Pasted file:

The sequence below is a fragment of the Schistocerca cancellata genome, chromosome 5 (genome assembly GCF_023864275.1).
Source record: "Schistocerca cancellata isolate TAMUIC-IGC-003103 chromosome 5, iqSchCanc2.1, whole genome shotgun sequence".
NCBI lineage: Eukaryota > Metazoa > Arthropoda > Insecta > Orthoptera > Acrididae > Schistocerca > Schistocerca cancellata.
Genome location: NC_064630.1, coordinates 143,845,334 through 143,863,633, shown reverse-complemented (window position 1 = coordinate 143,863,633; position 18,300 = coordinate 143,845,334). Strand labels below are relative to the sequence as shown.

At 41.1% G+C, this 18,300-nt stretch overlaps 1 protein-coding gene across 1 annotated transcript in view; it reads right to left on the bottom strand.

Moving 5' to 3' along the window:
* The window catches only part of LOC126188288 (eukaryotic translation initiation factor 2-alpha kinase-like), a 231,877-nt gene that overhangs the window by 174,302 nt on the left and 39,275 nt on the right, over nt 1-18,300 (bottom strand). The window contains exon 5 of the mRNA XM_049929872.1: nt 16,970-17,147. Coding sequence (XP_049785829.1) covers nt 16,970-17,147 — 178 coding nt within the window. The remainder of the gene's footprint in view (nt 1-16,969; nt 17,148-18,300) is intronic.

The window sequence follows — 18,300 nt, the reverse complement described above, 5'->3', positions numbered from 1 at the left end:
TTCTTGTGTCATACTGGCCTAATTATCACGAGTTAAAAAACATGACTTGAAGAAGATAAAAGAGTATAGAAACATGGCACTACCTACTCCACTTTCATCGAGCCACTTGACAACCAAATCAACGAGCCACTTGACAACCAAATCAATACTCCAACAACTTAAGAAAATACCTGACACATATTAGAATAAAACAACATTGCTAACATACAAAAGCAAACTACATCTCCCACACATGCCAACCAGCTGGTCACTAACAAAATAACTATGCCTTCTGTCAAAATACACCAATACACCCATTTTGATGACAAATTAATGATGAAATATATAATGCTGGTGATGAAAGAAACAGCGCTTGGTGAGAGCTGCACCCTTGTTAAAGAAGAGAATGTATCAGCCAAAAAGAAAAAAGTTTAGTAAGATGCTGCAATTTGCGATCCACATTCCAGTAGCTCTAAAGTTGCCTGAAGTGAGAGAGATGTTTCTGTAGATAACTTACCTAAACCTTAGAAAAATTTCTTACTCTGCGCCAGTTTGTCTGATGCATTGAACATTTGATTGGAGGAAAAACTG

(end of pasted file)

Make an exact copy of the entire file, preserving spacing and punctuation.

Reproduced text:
The sequence below is a fragment of the Schistocerca cancellata genome, chromosome 5 (genome assembly GCF_023864275.1).
Source record: "Schistocerca cancellata isolate TAMUIC-IGC-003103 chromosome 5, iqSchCanc2.1, whole genome shotgun sequence".
NCBI lineage: Eukaryota > Metazoa > Arthropoda > Insecta > Orthoptera > Acrididae > Schistocerca > Schistocerca cancellata.
Genome location: NC_064630.1, coordinates 143,845,334 through 143,863,633, shown reverse-complemented (window position 1 = coordinate 143,863,633; position 18,300 = coordinate 143,845,334). Strand labels below are relative to the sequence as shown.

At 41.1% G+C, this 18,300-nt stretch overlaps 1 protein-coding gene across 1 annotated transcript in view; it reads right to left on the bottom strand.

Moving 5' to 3' along the window:
* The window catches only part of LOC126188288 (eukaryotic translation initiation factor 2-alpha kinase-like), a 231,877-nt gene that overhangs the window by 174,302 nt on the left and 39,275 nt on the right, over nt 1-18,300 (bottom strand). The window contains exon 5 of the mRNA XM_049929872.1: nt 16,970-17,147. Coding sequence (XP_049785829.1) covers nt 16,970-17,147 — 178 coding nt within the window. The remainder of the gene's footprint in view (nt 1-16,969; nt 17,148-18,300) is intronic.

The window sequence follows — 18,300 nt, the reverse complement described above, 5'->3', positions numbered from 1 at the left end:
TTCTTGTGTCATACTGGCCTAATTATCACGAGTTAAAAAACATGACTTGAAGAAGATAAAAGAGTATAGAAACATGGCACTACCTACTCCACTTTCATCGAGCCACTTGACAACCAAATCAACGAGCCACTTGACAACCAAATCAATACTCCAACAACTTAAGAAAATACCTGACACATATTAGAATAAAACAACATTGCTAACATACAAAAGCAAACTACATCTCCCACACATGCCAACCAGCTGGTCACTAACAAAATAACTATGCCTTCTGTCAAAATACACCAATACACCCATTTTGATGACAAATTAATGATGAAATATATAATGCTGGTGATGAAAGAAACAGCGCTTGGTGAGAGCTGCACCCTTGTTAAAGAAGAGAATGTATCAGCCAAAAAGAAAAAAGTTTAGTAAGATGCTGCAATTTGCGATCCACATTCCAGTAGCTCTAAAGTTGCCTGAAGTGAGAGAGATGTTTCTGTAGATAACTTACCTAAACCTTAGAAAAATTTCTTACTCTGCGCCAGTTTGTCTGATGCATTGAACATTTGATTGGAGGAAAAACTG